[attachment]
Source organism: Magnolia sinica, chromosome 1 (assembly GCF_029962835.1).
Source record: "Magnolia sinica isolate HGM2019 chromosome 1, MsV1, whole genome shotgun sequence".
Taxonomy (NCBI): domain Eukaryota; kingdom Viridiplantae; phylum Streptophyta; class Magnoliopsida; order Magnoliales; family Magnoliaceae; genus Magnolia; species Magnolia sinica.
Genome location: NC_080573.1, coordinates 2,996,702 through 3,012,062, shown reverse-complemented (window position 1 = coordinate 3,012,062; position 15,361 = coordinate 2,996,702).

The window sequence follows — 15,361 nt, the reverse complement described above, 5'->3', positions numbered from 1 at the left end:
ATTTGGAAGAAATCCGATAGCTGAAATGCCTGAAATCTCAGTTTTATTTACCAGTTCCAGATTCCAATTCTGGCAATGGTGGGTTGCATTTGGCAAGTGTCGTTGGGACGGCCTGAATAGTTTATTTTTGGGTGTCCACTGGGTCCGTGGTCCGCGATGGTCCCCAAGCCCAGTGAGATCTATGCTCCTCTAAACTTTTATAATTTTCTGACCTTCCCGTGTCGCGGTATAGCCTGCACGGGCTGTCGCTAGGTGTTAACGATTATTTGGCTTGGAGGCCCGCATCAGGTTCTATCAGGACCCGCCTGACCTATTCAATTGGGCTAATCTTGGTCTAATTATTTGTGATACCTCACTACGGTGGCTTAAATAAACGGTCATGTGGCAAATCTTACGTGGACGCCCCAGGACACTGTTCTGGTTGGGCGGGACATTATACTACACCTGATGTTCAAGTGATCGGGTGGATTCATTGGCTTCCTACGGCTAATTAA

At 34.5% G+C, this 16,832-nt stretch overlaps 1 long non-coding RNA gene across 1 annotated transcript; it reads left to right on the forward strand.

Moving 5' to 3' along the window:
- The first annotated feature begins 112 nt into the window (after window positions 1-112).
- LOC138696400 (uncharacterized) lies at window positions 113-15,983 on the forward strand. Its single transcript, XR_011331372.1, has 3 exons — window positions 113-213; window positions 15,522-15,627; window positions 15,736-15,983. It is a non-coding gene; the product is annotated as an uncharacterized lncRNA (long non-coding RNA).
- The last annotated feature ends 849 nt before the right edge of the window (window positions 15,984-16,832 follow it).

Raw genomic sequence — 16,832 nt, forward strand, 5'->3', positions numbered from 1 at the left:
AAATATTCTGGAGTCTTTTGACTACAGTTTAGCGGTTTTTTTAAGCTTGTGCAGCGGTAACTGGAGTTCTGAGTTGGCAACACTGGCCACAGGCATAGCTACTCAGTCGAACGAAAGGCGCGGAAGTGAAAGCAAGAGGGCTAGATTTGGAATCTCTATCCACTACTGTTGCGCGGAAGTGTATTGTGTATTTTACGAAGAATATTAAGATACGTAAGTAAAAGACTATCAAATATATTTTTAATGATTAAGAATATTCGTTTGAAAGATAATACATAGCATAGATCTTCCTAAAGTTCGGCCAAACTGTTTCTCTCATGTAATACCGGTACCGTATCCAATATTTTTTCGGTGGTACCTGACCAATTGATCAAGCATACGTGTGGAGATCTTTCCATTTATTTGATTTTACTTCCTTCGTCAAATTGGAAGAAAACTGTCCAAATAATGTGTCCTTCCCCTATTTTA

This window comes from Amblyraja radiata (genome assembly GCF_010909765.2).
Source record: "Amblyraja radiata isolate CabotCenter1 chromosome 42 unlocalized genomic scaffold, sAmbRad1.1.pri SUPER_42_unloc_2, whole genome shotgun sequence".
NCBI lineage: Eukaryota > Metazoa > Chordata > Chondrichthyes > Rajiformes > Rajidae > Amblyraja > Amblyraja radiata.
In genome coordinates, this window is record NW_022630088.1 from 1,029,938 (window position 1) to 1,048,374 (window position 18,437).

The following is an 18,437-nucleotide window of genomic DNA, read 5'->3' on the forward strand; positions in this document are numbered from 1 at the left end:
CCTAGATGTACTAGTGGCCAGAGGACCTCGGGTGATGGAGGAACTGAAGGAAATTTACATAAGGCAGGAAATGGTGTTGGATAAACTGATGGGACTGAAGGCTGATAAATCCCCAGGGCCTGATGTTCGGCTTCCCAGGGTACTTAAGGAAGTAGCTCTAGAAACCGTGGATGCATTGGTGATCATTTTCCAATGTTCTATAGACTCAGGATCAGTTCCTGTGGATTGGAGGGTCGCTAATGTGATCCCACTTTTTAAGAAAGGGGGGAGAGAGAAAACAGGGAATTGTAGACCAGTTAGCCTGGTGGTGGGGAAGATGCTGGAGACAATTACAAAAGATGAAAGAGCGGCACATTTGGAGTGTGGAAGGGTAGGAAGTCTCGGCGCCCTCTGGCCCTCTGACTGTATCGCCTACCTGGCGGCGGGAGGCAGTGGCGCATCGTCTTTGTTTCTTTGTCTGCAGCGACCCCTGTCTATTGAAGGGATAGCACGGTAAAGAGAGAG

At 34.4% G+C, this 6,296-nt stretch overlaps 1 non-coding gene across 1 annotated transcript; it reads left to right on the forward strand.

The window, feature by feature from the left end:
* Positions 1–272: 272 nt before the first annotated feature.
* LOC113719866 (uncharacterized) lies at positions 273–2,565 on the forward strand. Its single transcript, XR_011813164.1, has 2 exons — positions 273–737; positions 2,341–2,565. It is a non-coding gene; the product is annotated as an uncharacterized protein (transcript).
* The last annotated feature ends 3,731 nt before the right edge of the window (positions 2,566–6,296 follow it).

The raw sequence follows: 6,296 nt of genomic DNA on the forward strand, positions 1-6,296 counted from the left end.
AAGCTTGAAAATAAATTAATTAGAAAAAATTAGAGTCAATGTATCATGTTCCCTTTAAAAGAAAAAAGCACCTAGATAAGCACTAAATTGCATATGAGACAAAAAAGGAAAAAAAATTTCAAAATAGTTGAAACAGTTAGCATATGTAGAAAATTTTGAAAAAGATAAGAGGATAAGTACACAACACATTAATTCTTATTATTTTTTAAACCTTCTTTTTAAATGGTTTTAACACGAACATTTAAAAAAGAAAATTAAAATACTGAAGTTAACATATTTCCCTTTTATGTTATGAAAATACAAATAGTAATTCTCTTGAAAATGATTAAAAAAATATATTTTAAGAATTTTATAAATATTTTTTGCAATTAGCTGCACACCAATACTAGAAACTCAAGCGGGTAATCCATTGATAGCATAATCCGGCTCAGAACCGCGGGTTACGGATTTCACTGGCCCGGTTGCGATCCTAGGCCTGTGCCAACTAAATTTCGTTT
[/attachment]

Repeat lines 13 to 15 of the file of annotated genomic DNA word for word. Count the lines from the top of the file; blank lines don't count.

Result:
AAATATTCTGGAGTCTTTTGACTACAGTTTAGCGGTTTTTTTAAGCTTGTGCAGCGGTAACTGGAGTTCTGAGTTGGCAACACTGGCCACAGGCATAGCTACTCAGTCGAACGAAAGGCGCGGAAGTGAAAGCAAGAGGGCTAGATTTGGAATCTCTATCCACTACTGTTGCGCGGAAGTGTATTGTGTATTTTACGAAGAATATTAAGATACGTAAGTAAAAGACTATCAAATATATTTTTAATGATTAAGAATATTCGTTTGAAAGATAATACATAGCATAGATCTTCCTAAAGTTCGGCCAAACTGTTTCTCTCATGTAATACCGGTACCGTATCCAATATTTTTTCGGTGGTACCTGACCAATTGATCAAGCATACGTGTGGAGATCTTTCCATTTATTTGATTTTACTTCCTTCGTCAAATTGGAAGAAAACTGTCCAAATAATGTGTCCTTCCCCTATTTTA

This window comes from Amblyraja radiata (genome assembly GCF_010909765.2).
Source record: "Amblyraja radiata isolate CabotCenter1 chromosome 42 unlocalized genomic scaffold, sAmbRad1.1.pri SUPER_42_unloc_2, whole genome shotgun sequence".